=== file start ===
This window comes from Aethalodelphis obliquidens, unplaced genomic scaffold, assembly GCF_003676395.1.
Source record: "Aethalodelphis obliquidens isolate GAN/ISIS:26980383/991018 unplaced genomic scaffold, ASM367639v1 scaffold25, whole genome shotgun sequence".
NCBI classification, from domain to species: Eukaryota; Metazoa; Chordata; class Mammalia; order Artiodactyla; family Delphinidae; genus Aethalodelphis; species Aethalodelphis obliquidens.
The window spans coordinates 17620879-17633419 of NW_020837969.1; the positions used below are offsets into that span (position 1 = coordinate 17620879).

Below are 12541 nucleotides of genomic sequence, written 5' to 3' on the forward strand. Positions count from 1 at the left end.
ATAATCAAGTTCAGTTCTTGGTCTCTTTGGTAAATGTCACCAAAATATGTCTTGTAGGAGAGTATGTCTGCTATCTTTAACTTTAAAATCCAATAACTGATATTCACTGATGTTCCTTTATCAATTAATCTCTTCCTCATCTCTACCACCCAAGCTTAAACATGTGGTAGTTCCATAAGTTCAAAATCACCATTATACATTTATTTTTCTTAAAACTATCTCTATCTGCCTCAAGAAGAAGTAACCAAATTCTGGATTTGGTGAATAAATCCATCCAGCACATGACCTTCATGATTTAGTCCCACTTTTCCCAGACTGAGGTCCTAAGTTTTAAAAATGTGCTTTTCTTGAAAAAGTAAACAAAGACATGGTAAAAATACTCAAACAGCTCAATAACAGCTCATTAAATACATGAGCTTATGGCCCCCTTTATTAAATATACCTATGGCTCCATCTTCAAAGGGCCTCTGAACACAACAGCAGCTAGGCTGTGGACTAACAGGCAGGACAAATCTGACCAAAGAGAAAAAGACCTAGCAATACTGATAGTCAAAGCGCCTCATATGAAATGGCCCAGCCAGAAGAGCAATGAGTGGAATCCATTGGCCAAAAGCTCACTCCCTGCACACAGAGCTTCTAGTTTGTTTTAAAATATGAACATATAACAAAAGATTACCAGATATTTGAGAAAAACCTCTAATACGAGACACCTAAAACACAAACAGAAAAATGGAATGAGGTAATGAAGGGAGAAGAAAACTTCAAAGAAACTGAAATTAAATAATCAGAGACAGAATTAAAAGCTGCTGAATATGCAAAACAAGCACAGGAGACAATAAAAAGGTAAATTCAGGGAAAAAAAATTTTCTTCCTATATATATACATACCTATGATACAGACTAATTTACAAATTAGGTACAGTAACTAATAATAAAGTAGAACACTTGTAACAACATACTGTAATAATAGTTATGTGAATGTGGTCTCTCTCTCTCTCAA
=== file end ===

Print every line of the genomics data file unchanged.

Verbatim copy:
This window comes from Aethalodelphis obliquidens, unplaced genomic scaffold, assembly GCF_003676395.1.
Source record: "Aethalodelphis obliquidens isolate GAN/ISIS:26980383/991018 unplaced genomic scaffold, ASM367639v1 scaffold25, whole genome shotgun sequence".
NCBI classification, from domain to species: Eukaryota; Metazoa; Chordata; class Mammalia; order Artiodactyla; family Delphinidae; genus Aethalodelphis; species Aethalodelphis obliquidens.
The window spans coordinates 17620879-17633419 of NW_020837969.1; the positions used below are offsets into that span (position 1 = coordinate 17620879).

Below are 12541 nucleotides of genomic sequence, written 5' to 3' on the forward strand. Positions count from 1 at the left end.
ATAATCAAGTTCAGTTCTTGGTCTCTTTGGTAAATGTCACCAAAATATGTCTTGTAGGAGAGTATGTCTGCTATCTTTAACTTTAAAATCCAATAACTGATATTCACTGATGTTCCTTTATCAATTAATCTCTTCCTCATCTCTACCACCCAAGCTTAAACATGTGGTAGTTCCATAAGTTCAAAATCACCATTATACATTTATTTTTCTTAAAACTATCTCTATCTGCCTCAAGAAGAAGTAACCAAATTCTGGATTTGGTGAATAAATCCATCCAGCACATGACCTTCATGATTTAGTCCCACTTTTCCCAGACTGAGGTCCTAAGTTTTAAAAATGTGCTTTTCTTGAAAAAGTAAACAAAGACATGGTAAAAATACTCAAACAGCTCAATAACAGCTCATTAAATACATGAGCTTATGGCCCCCTTTATTAAATATACCTATGGCTCCATCTTCAAAGGGCCTCTGAACACAACAGCAGCTAGGCTGTGGACTAACAGGCAGGACAAATCTGACCAAAGAGAAAAAGACCTAGCAATACTGATAGTCAAAGCGCCTCATATGAAATGGCCCAGCCAGAAGAGCAATGAGTGGAATCCATTGGCCAAAAGCTCACTCCCTGCACACAGAGCTTCTAGTTTGTTTTAAAATATGAACATATAACAAAAGATTACCAGATATTTGAGAAAAACCTCTAATACGAGACACCTAAAACACAAACAGAAAAATGGAATGAGGTAATGAAGGGAGAAGAAAACTTCAAAGAAACTGAAATTAAATAATCAGAGACAGAATTAAAAGCTGCTGAATATGCAAAACAAGCACAGGAGACAATAAAAAGGTAAATTCAGGGAAAAAAAATTTTCTTCCTATATATATACATACCTATGATACAGACTAATTTACAAATTAGGTACAGTAACTAATAATAAAGTAGAACACTTGTAACAACATACTGTAATAATAGTTATGTGAATGTGGTCTCTCTCTCTCTCAA